Two spiritual ones, Wiley and Lord Buddha  The Ajunta caves are all Buddhist caves.  The Buddhists tended towards a more spare, less-ornate style than the Hindus, with the temples usually dominated by a large statue of the Buddha in the back.  The paintings at Ajunta are remarkably well-preserved, due mainly to the closed nature of the temples.  The yearly monsoons had no access to these paintings, so unlike Ellora, they are still visible.  Restoration work is ongoing to repair damage inflicted by the smoke from oil lamps when people inhabited the caves in the last century.  The paintings depict important scenes from the life of the Buddha.  The Buddha was an Indian prince named Sidhhartha Gautama who lived from 563 to 483 BC.  Disillusioned with the trappings of his royal life, he shunned his material possessions, including his family and his royal heritage, to embark on a spiritual quest.  Reaching full enlightenment at age 35, he urged his followers to abandon the caste system, central to Hinduism, and seek the truth within themselves.  Thus, Buddhism was born.  Buddhists believe that enlightenment may be attained by successfully following the Noble Eight-Fold Path: right understanding, right intention, right speech, right action, right livelihood, right effort, right awareness, and right concentration.  At Ajunta, our tour group included three Buddhist monks from Thailand who were in India studying for several years.  One of them was wearing an Adidas baseball cap with his saffron robe, demonstrating that the path to enlightenment doesn't exclude modern fashion.   Ajunta caves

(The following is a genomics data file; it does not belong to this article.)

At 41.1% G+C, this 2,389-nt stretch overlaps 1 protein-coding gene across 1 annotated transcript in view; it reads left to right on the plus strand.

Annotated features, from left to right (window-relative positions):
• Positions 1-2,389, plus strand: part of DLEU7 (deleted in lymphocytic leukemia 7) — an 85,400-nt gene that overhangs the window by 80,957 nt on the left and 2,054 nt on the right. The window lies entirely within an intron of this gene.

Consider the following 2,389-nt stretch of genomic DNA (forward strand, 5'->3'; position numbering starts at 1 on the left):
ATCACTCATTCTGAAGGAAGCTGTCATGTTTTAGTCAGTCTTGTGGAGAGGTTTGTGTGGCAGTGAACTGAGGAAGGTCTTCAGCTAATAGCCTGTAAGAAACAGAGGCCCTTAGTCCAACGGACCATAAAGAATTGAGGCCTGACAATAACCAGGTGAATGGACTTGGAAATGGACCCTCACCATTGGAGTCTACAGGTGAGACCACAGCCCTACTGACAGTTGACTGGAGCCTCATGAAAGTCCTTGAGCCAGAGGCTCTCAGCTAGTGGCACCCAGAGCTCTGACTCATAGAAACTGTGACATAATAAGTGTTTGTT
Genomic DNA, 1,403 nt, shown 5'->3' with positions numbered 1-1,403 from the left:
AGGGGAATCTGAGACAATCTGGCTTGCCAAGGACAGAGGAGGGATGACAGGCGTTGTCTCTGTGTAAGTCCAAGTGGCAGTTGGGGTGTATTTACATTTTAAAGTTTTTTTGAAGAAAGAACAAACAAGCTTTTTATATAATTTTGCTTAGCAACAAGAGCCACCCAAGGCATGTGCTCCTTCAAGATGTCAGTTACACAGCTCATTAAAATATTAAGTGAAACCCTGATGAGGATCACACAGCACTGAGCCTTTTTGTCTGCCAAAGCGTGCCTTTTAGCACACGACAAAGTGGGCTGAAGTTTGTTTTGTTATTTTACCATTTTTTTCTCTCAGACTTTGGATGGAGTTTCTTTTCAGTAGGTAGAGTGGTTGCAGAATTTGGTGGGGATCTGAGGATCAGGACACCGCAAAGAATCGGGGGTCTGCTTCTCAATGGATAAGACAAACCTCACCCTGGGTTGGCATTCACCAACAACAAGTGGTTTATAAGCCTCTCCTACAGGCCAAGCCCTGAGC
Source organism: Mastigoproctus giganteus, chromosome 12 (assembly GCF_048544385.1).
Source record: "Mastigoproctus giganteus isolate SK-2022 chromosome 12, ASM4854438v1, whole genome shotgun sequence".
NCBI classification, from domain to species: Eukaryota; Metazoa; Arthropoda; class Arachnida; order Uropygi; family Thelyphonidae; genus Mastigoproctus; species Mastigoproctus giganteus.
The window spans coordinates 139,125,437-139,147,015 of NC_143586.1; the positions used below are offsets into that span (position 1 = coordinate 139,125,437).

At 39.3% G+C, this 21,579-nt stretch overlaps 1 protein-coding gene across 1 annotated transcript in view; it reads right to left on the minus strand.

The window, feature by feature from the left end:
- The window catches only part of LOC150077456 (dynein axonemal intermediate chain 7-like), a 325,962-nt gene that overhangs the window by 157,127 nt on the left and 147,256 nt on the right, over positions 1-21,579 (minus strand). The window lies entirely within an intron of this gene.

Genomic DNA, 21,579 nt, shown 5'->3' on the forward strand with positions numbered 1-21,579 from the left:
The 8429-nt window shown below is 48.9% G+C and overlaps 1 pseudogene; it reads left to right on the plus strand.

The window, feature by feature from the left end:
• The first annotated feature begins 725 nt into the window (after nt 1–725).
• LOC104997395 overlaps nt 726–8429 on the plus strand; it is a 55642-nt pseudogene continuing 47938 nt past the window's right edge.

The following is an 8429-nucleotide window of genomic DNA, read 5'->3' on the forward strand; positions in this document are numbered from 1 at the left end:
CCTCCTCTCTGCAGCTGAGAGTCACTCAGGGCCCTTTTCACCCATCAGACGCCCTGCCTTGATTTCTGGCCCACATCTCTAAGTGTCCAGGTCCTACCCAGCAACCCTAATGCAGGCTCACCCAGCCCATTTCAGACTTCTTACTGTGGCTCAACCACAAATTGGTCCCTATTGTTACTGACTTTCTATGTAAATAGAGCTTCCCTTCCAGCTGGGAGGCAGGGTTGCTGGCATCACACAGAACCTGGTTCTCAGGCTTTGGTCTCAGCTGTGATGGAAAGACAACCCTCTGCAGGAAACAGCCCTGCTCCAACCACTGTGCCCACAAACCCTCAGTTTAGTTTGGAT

During our stay in Aurangabad, Wiley began to develop an alarming rash on the backs of his thighs.  Over the next week it spread rapidly, until it covered about 70% of his body.  He didn't feel bad, but the constant itching was driving him crazy.  After visiting three doctors, he finally got a proper diagnosis: he was having an acute allergic reaction to the medicine we were taking for malaria prevention.  It took several days of "white man's medicine", as Wiley calls it, to get the itching stopped.  Long term, he can't take the Larium anymore.  We had some misgivings about taking this drug to begin with, and had met more than one person who had chosen to risk getting malaria as opposed to dealing with some of the side effects of the drug.  We had taken it in Peru with no problems, and hadn't had any of the side effects, which can include nightmares and insomnia.  The doctor said that Wiley's reaction had built up slowly, and was now severe.  Unfortunately, all of the malaria drugs come from the same derivative (quinine), so there's nothing else he can take.  So in the coming weeks, he'll wear mosquito repellent and hope for the best.